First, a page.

Well like a normal civil lawsuit, It would be a miracle if you could get that to trial within two years. And at this particular stage in time, it’s more like three to four years. If there were an available calendar or available date on the court’s calendar, and if you were able to finish up all of your discovery. Discovery is when we have that question-and-answer period and we’re able to go out and try to get that information to substantiate our claims or get the information that enables us to try the case in front of a jury or in front of a judge. But right now, probably two and a half, three to four years is about what it’ll take to get your case to a trial.

ADAM:

Wow. That’s an incredible amount of time. So a lot of thought has to go into, OK, what do they have now and what might they have in three or four years from now? I’m sure it’s in the back of your mind wondering if we do take this case, can we actually collect?

KURT:

Well, and that’s a good thing you bring up because a lot of times, I mean, I’m not suggesting that anybody do anything in particular. I’m just saying that I’ve had particular cases that have gone to trial where there was nothing left by the time we got to trial. And people will say, well, that’s wrong or that’s dishonest. And I unfortunately have to tell them, I understand. Yeah, it is. But they did it. And so sometimes we’ll go after particular cases. We’ll try the matter, but at the end, we’ll end up with the the other adverse party declaring bankruptcy or something worse. Just saying, well, I’m just turning it over to you. I don’t have anything to give you at this point. It’s all gone. And good luck running it down. And then you have to talk about another fee schedule, about trying to get some kind of an asset collection or collection on a judgment, which is a whole other issue. And it’s also very expensive.

ADAM:

So, we’re talking about the cost of litigation in the timeframe in litigation is it’s hefty, is steep. So, we think about all these people looking to file lawsuits. There are those attorneys out there. I look at the fact that I think it shows there was over 1.3 million attorneys in the US today, and there’s just not enough good cases to go around. So maybe those high-end attorneys who might not be willing to take the case. We’ve also got the other guys that are there just trying to make a living. Now they’re stuck taking bad cases with bad facts, trying to put food on the table. So, when we talk about the cost of litigation, normally what you see is, kind of a, over a two to four year period. If it’s a case that you’re actually going to take, approximately what would the cost be for something like that? I know it’s a wide. Range.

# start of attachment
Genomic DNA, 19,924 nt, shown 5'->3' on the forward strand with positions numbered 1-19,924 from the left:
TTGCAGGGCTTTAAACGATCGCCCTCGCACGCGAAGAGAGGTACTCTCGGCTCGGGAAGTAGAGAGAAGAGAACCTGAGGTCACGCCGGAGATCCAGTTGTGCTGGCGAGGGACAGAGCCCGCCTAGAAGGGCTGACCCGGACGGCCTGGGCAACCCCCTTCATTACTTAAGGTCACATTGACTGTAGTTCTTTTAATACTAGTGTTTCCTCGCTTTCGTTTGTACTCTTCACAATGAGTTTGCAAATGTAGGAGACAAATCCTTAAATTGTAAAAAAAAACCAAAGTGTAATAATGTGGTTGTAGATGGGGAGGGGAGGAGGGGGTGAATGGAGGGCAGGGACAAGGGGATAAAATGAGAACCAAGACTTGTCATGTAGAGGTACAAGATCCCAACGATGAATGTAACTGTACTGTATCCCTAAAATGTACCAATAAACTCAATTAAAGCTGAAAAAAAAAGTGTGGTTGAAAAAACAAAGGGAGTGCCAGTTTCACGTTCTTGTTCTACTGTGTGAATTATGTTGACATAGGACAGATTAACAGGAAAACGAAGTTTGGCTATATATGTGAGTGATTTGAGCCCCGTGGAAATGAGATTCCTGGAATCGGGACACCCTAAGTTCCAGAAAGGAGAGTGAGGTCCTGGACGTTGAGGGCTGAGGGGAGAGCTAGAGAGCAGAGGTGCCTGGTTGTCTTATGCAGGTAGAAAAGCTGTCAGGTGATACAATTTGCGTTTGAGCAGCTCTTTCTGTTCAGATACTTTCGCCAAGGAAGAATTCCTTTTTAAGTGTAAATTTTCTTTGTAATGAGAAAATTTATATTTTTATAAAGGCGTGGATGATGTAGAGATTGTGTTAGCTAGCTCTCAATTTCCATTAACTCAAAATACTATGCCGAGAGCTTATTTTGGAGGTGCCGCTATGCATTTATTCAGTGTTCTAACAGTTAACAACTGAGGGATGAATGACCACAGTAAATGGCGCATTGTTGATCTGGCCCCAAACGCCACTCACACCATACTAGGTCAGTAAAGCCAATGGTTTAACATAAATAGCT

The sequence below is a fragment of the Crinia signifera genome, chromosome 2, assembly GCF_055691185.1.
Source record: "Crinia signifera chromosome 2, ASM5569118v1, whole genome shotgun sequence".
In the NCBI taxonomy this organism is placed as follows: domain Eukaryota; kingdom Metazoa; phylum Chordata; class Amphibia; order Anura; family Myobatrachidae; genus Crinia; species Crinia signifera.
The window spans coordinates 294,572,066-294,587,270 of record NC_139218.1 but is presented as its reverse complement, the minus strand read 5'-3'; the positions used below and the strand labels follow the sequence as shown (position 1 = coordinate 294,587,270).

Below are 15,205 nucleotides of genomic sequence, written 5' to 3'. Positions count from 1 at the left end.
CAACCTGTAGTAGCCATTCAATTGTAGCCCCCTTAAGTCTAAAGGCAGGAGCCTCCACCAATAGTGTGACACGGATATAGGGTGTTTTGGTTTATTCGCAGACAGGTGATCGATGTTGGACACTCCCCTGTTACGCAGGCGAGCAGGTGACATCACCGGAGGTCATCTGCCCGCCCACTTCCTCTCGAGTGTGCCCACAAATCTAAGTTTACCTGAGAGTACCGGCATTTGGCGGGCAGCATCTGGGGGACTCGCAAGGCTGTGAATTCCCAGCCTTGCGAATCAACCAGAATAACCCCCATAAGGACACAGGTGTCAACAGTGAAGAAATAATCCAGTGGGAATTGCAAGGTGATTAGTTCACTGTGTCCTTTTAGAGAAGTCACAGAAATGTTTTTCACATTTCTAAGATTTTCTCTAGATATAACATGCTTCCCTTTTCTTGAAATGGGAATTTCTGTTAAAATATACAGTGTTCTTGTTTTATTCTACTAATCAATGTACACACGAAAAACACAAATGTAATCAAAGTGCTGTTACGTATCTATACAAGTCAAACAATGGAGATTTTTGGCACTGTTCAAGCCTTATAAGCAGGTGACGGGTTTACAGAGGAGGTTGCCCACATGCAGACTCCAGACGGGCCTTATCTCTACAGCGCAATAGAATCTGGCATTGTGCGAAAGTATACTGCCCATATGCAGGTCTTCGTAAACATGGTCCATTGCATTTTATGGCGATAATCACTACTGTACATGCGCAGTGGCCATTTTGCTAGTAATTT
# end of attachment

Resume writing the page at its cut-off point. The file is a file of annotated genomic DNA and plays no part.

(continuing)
KURT:

Right.

ADAM:

Minimum or maximum?

KURT:

If it’s a civil matter with a jury trial, costs will go somewhere around $200,000. 200. And through the discovery portion, and that is probably over, probably close to $100,000 to $120,000, depending upon the size of the case, how many defendants are involved or what the case amounts to. At this point I don’t think it would be uncommon at all for a jury trial to go for $100,000, easy. But I wouldn’t even flinch at telling somebody, hey, this could cost you up to $200,000 if you’re going to see this all the way through. And then there is that potential that they’re going to appeal it or, or it’s not going to come out the way you want it to. And then we’re talking about an appeal. And so it’s incredibly expensive to litigate that whole area is very, very expensive.

ADAM:

So. Well, thanks for sharing that. With us. So I, I was talking with one of my clients years ago and she was a trial attorney and she said, she worked for an insurance company, I said, Shay, in all the years she said, 25 years as a trial attorney, how many cases have you actually taken to trial? She said, I count on one hand, I think, the number of times we’ve actually gone to trial. Why is that? Why is it so much that people want to settle and avoid trial all the time?

KURT: